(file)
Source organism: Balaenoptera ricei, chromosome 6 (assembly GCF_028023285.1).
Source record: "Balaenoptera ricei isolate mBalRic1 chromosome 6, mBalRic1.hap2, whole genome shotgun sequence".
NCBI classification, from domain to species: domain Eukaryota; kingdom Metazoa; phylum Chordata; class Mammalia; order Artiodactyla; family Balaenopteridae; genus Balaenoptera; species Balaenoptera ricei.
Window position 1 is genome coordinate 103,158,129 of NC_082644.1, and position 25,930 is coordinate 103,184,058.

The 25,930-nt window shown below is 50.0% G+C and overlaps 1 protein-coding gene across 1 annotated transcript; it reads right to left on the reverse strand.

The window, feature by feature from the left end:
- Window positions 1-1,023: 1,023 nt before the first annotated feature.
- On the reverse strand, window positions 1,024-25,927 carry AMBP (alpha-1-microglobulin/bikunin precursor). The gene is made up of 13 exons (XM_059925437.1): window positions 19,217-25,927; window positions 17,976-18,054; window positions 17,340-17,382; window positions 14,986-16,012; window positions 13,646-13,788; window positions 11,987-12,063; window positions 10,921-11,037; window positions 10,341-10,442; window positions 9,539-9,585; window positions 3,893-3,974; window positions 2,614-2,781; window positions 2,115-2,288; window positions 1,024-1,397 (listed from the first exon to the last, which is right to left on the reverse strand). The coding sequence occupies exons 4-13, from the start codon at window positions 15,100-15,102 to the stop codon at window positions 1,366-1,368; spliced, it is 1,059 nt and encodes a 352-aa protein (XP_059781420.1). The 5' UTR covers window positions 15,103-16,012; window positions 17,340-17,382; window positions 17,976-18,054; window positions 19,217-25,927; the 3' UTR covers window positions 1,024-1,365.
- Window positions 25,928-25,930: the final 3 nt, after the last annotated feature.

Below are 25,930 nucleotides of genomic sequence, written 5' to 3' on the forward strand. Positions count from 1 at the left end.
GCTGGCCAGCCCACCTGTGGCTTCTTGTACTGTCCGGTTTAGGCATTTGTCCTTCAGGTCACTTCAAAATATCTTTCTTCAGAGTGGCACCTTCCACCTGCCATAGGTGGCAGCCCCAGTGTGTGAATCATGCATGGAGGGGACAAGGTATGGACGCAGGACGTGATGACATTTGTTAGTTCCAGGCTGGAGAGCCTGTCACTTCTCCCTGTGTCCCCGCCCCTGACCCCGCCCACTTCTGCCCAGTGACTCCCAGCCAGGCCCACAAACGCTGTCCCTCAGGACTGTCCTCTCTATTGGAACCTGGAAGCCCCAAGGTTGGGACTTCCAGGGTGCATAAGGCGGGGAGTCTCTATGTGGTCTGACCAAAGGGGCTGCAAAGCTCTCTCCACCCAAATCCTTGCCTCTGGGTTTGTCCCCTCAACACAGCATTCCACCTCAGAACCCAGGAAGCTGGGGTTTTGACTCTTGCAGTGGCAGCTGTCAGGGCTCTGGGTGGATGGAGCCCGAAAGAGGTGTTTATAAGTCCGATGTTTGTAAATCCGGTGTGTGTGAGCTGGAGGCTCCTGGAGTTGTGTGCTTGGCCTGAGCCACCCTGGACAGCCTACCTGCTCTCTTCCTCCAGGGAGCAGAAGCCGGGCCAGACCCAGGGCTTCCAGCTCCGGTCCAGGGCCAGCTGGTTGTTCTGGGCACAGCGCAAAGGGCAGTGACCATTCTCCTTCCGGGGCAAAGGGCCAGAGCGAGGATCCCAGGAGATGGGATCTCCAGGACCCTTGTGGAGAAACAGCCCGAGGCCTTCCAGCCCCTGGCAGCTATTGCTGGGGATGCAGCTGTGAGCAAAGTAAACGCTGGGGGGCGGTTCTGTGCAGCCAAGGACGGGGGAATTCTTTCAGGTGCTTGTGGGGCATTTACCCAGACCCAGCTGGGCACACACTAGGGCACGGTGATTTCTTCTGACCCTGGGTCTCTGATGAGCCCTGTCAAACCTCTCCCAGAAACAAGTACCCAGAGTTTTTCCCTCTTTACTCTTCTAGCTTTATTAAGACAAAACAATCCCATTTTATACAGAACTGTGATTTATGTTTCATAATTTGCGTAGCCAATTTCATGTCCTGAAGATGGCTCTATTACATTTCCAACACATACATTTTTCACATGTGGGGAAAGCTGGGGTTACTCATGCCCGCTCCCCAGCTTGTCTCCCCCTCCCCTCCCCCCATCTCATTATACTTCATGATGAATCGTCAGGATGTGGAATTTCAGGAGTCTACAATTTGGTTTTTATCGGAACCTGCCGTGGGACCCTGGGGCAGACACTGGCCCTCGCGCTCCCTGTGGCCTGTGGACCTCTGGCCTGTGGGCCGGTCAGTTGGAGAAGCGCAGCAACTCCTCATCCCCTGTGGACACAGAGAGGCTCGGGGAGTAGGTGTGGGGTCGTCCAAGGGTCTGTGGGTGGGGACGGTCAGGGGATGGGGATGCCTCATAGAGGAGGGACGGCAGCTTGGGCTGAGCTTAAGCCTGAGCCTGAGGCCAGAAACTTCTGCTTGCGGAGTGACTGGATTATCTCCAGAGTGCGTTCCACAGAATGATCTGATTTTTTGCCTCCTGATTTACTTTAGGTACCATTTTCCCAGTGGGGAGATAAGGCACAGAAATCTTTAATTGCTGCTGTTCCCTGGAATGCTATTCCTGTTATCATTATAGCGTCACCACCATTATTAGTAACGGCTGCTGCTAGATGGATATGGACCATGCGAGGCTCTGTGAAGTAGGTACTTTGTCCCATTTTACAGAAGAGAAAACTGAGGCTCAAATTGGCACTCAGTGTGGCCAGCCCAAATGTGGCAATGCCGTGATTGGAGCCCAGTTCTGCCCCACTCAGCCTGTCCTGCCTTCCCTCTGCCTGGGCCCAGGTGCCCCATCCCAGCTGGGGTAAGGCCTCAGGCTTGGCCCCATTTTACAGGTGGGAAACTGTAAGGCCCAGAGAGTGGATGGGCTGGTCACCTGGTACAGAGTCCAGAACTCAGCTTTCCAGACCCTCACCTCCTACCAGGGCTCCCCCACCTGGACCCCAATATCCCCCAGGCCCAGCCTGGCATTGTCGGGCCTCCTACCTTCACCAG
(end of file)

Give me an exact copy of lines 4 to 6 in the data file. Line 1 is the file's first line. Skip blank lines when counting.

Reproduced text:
Window position 1 is genome coordinate 103,158,129 of NC_082644.1, and position 25,930 is coordinate 103,184,058.

The 25,930-nt window shown below is 50.0% G+C and overlaps 1 protein-coding gene across 1 annotated transcript; it reads right to left on the reverse strand.

The window, feature by feature from the left end: